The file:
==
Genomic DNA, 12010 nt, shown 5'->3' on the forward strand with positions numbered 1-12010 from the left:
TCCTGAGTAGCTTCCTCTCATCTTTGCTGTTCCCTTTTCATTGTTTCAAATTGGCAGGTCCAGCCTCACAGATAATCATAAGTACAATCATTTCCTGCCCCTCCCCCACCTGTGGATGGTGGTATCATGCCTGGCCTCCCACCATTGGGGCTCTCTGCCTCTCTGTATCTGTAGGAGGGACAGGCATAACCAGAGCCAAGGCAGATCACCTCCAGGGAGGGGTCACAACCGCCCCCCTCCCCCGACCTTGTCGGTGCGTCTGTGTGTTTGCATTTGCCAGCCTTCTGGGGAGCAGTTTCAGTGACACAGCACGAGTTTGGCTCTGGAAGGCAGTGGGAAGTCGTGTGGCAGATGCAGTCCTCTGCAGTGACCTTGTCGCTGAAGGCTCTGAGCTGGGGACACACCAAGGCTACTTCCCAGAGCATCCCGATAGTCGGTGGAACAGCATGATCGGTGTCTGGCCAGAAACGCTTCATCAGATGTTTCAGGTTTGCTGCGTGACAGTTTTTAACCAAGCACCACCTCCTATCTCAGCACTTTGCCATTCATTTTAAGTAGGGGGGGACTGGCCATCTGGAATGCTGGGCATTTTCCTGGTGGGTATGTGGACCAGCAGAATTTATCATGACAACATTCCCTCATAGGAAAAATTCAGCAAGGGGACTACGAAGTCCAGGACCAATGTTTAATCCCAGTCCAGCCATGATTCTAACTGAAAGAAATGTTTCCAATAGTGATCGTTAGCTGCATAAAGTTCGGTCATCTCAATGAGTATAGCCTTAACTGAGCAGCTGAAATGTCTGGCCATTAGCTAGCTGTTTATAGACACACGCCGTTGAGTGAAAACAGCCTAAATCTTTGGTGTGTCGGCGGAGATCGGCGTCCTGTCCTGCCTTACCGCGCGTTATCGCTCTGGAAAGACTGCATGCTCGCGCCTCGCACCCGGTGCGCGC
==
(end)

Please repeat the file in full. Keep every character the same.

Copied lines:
Genomic DNA, 12010 nt, shown 5'->3' on the forward strand with positions numbered 1-12010 from the left:
TCCTGAGTAGCTTCCTCTCATCTTTGCTGTTCCCTTTTCATTGTTTCAAATTGGCAGGTCCAGCCTCACAGATAATCATAAGTACAATCATTTCCTGCCCCTCCCCCACCTGTGGATGGTGGTATCATGCCTGGCCTCCCACCATTGGGGCTCTCTGCCTCTCTGTATCTGTAGGAGGGACAGGCATAACCAGAGCCAAGGCAGATCACCTCCAGGGAGGGGTCACAACCGCCCCCCTCCCCCGACCTTGTCGGTGCGTCTGTGTGTTTGCATTTGCCAGCCTTCTGGGGAGCAGTTTCAGTGACACAGCACGAGTTTGGCTCTGGAAGGCAGTGGGAAGTCGTGTGGCAGATGCAGTCCTCTGCAGTGACCTTGTCGCTGAAGGCTCTGAGCTGGGGACACACCAAGGCTACTTCCCAGAGCATCCCGATAGTCGGTGGAACAGCATGATCGGTGTCTGGCCAGAAACGCTTCATCAGATGTTTCAGGTTTGCTGCGTGACAGTTTTTAACCAAGCACCACCTCCTATCTCAGCACTTTGCCATTCATTTTAAGTAGGGGGGGACTGGCCATCTGGAATGCTGGGCATTTTCCTGGTGGGTATGTGGACCAGCAGAATTTATCATGACAACATTCCCTCATAGGAAAAATTCAGCAAGGGGACTACGAAGTCCAGGACCAATGTTTAATCCCAGTCCAGCCATGATTCTAACTGAAAGAAATGTTTCCAATAGTGATCGTTAGCTGCATAAAGTTCGGTCATCTCAATGAGTATAGCCTTAACTGAGCAGCTGAAATGTCTGGCCATTAGCTAGCTGTTTATAGACACACGCCGTTGAGTGAAAACAGCCTAAATCTTTGGTGTGTCGGCGGAGATCGGCGTCCTGTCCTGCCTTACCGCGCGTTATCGCTCTGGAAAGACTGCATGCTCGCGCCTCGCACCCGGTGCGCGC